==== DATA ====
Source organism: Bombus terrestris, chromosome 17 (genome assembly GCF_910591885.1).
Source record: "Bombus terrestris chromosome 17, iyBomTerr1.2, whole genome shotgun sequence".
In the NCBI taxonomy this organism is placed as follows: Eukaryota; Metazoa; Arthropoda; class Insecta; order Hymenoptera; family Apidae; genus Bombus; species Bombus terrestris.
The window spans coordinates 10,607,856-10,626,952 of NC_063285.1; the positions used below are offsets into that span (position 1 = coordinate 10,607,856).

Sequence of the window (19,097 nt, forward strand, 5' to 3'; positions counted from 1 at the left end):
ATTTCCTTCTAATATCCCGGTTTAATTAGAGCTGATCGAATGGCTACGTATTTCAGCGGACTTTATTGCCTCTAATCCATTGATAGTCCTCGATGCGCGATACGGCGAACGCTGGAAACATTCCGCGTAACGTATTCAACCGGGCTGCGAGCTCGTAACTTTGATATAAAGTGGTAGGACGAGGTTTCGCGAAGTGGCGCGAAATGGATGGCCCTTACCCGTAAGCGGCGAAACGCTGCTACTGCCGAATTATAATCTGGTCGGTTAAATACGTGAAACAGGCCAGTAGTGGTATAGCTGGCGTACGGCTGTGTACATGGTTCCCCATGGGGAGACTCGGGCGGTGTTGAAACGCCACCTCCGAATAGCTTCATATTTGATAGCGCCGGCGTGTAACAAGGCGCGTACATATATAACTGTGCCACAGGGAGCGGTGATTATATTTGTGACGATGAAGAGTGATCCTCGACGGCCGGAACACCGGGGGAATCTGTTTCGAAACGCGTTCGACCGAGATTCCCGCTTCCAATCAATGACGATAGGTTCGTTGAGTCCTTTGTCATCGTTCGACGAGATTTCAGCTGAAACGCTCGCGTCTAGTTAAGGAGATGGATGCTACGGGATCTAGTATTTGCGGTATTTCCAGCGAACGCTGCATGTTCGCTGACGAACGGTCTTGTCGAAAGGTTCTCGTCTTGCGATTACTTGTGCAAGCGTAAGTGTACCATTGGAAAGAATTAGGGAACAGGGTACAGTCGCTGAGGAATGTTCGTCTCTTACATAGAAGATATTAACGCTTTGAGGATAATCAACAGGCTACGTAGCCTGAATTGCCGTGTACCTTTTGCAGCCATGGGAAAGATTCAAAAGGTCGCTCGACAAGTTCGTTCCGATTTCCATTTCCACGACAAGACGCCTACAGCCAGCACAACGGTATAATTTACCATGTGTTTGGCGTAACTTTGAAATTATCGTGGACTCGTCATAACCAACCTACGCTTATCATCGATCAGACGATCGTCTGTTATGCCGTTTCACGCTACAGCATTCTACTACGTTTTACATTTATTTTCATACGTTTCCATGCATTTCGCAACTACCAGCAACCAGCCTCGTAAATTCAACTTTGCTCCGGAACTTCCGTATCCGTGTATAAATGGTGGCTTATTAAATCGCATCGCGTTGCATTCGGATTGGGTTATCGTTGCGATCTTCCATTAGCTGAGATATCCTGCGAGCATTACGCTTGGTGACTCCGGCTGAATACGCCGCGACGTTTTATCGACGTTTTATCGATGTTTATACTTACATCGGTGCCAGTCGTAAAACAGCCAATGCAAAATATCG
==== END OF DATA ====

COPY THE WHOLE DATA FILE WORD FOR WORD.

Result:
Source organism: Bombus terrestris, chromosome 17 (genome assembly GCF_910591885.1).
Source record: "Bombus terrestris chromosome 17, iyBomTerr1.2, whole genome shotgun sequence".
In the NCBI taxonomy this organism is placed as follows: Eukaryota; Metazoa; Arthropoda; class Insecta; order Hymenoptera; family Apidae; genus Bombus; species Bombus terrestris.
The window spans coordinates 10,607,856-10,626,952 of NC_063285.1; the positions used below are offsets into that span (position 1 = coordinate 10,607,856).

Sequence of the window (19,097 nt, forward strand, 5' to 3'; positions counted from 1 at the left end):
ATTTCCTTCTAATATCCCGGTTTAATTAGAGCTGATCGAATGGCTACGTATTTCAGCGGACTTTATTGCCTCTAATCCATTGATAGTCCTCGATGCGCGATACGGCGAACGCTGGAAACATTCCGCGTAACGTATTCAACCGGGCTGCGAGCTCGTAACTTTGATATAAAGTGGTAGGACGAGGTTTCGCGAAGTGGCGCGAAATGGATGGCCCTTACCCGTAAGCGGCGAAACGCTGCTACTGCCGAATTATAATCTGGTCGGTTAAATACGTGAAACAGGCCAGTAGTGGTATAGCTGGCGTACGGCTGTGTACATGGTTCCCCATGGGGAGACTCGGGCGGTGTTGAAACGCCACCTCCGAATAGCTTCATATTTGATAGCGCCGGCGTGTAACAAGGCGCGTACATATATAACTGTGCCACAGGGAGCGGTGATTATATTTGTGACGATGAAGAGTGATCCTCGACGGCCGGAACACCGGGGGAATCTGTTTCGAAACGCGTTCGACCGAGATTCCCGCTTCCAATCAATGACGATAGGTTCGTTGAGTCCTTTGTCATCGTTCGACGAGATTTCAGCTGAAACGCTCGCGTCTAGTTAAGGAGATGGATGCTACGGGATCTAGTATTTGCGGTATTTCCAGCGAACGCTGCATGTTCGCTGACGAACGGTCTTGTCGAAAGGTTCTCGTCTTGCGATTACTTGTGCAAGCGTAAGTGTACCATTGGAAAGAATTAGGGAACAGGGTACAGTCGCTGAGGAATGTTCGTCTCTTACATAGAAGATATTAACGCTTTGAGGATAATCAACAGGCTACGTAGCCTGAATTGCCGTGTACCTTTTGCAGCCATGGGAAAGATTCAAAAGGTCGCTCGACAAGTTCGTTCCGATTTCCATTTCCACGACAAGACGCCTACAGCCAGCACAACGGTATAATTTACCATGTGTTTGGCGTAACTTTGAAATTATCGTGGACTCGTCATAACCAACCTACGCTTATCATCGATCAGACGATCGTCTGTTATGCCGTTTCACGCTACAGCATTCTACTACGTTTTACATTTATTTTCATACGTTTCCATGCATTTCGCAACTACCAGCAACCAGCCTCGTAAATTCAACTTTGCTCCGGAACTTCCGTATCCGTGTATAAATGGTGGCTTATTAAATCGCATCGCGTTGCATTCGGATTGGGTTATCGTTGCGATCTTCCATTAGCTGAGATATCCTGCGAGCATTACGCTTGGTGACTCCGGCTGAATACGCCGCGACGTTTTATCGACGTTTTATCGATGTTTATACTTACATCGGTGCCAGTCGTAAAACAGCCAATGCAAAATATCG